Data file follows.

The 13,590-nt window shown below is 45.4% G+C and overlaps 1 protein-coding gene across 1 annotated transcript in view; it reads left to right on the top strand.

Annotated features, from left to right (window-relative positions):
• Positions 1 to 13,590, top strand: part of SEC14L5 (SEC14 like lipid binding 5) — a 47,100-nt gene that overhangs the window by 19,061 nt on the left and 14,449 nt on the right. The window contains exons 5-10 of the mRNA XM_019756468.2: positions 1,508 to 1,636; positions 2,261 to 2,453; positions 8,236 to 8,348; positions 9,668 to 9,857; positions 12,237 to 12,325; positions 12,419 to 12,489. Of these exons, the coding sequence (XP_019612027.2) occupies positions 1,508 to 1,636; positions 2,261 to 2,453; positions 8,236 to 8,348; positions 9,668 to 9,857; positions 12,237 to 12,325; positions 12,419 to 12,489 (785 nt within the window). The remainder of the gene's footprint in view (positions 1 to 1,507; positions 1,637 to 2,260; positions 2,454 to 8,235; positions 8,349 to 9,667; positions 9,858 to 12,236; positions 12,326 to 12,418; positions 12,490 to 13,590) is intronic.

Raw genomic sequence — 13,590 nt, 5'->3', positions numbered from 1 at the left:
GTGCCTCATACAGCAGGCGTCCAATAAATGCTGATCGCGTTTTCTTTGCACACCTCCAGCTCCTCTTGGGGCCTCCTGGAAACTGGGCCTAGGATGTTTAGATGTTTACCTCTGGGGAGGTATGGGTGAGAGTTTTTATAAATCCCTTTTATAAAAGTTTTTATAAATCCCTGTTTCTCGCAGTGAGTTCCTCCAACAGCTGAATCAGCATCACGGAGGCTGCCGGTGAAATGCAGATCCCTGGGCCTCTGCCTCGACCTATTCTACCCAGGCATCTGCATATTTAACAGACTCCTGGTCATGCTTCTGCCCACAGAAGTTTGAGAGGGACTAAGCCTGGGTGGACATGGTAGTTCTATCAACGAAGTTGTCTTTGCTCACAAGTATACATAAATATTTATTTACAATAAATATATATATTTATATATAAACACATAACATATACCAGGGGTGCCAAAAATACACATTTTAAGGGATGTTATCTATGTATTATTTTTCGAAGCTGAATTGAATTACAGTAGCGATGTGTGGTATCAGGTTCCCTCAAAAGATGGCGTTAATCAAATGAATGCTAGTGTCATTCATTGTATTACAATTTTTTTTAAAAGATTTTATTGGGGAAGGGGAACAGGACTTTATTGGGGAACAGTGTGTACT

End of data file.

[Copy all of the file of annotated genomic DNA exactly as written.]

The 13,590-nt window shown below is 45.4% G+C and overlaps 1 protein-coding gene across 1 annotated transcript in view; it reads left to right on the top strand.

Annotated features, from left to right (window-relative positions):
• Positions 1 to 13,590, top strand: part of SEC14L5 (SEC14 like lipid binding 5) — a 47,100-nt gene that overhangs the window by 19,061 nt on the left and 14,449 nt on the right. The window contains exons 5-10 of the mRNA XM_019756468.2: positions 1,508 to 1,636; positions 2,261 to 2,453; positions 8,236 to 8,348; positions 9,668 to 9,857; positions 12,237 to 12,325; positions 12,419 to 12,489. Of these exons, the coding sequence (XP_019612027.2) occupies positions 1,508 to 1,636; positions 2,261 to 2,453; positions 8,236 to 8,348; positions 9,668 to 9,857; positions 12,237 to 12,325; positions 12,419 to 12,489 (785 nt within the window). The remainder of the gene's footprint in view (positions 1 to 1,507; positions 1,637 to 2,260; positions 2,454 to 8,235; positions 8,349 to 9,667; positions 9,858 to 12,236; positions 12,326 to 12,418; positions 12,490 to 13,590) is intronic.

Raw genomic sequence — 13,590 nt, 5'->3', positions numbered from 1 at the left:
GTGCCTCATACAGCAGGCGTCCAATAAATGCTGATCGCGTTTTCTTTGCACACCTCCAGCTCCTCTTGGGGCCTCCTGGAAACTGGGCCTAGGATGTTTAGATGTTTACCTCTGGGGAGGTATGGGTGAGAGTTTTTATAAATCCCTTTTATAAAAGTTTTTATAAATCCCTGTTTCTCGCAGTGAGTTCCTCCAACAGCTGAATCAGCATCACGGAGGCTGCCGGTGAAATGCAGATCCCTGGGCCTCTGCCTCGACCTATTCTACCCAGGCATCTGCATATTTAACAGACTCCTGGTCATGCTTCTGCCCACAGAAGTTTGAGAGGGACTAAGCCTGGGTGGACATGGTAGTTCTATCAACGAAGTTGTCTTTGCTCACAAGTATACATAAATATTTATTTACAATAAATATATATATTTATATATAAACACATAACATATACCAGGGGTGCCAAAAATACACATTTTAAGGGATGTTATCTATGTATTATTTTTCGAAGCTGAATTGAATTACAGTAGCGATGTGTGGTATCAGGTTCCCTCAAAAGATGGCGTTAATCAAATGAATGCTAGTGTCATTCATTGTATTACAATTTTTTTTAAAAGATTTTATTGGGGAAGGGGAACAGGACTTTATTGGGGAACAGTGTGTACT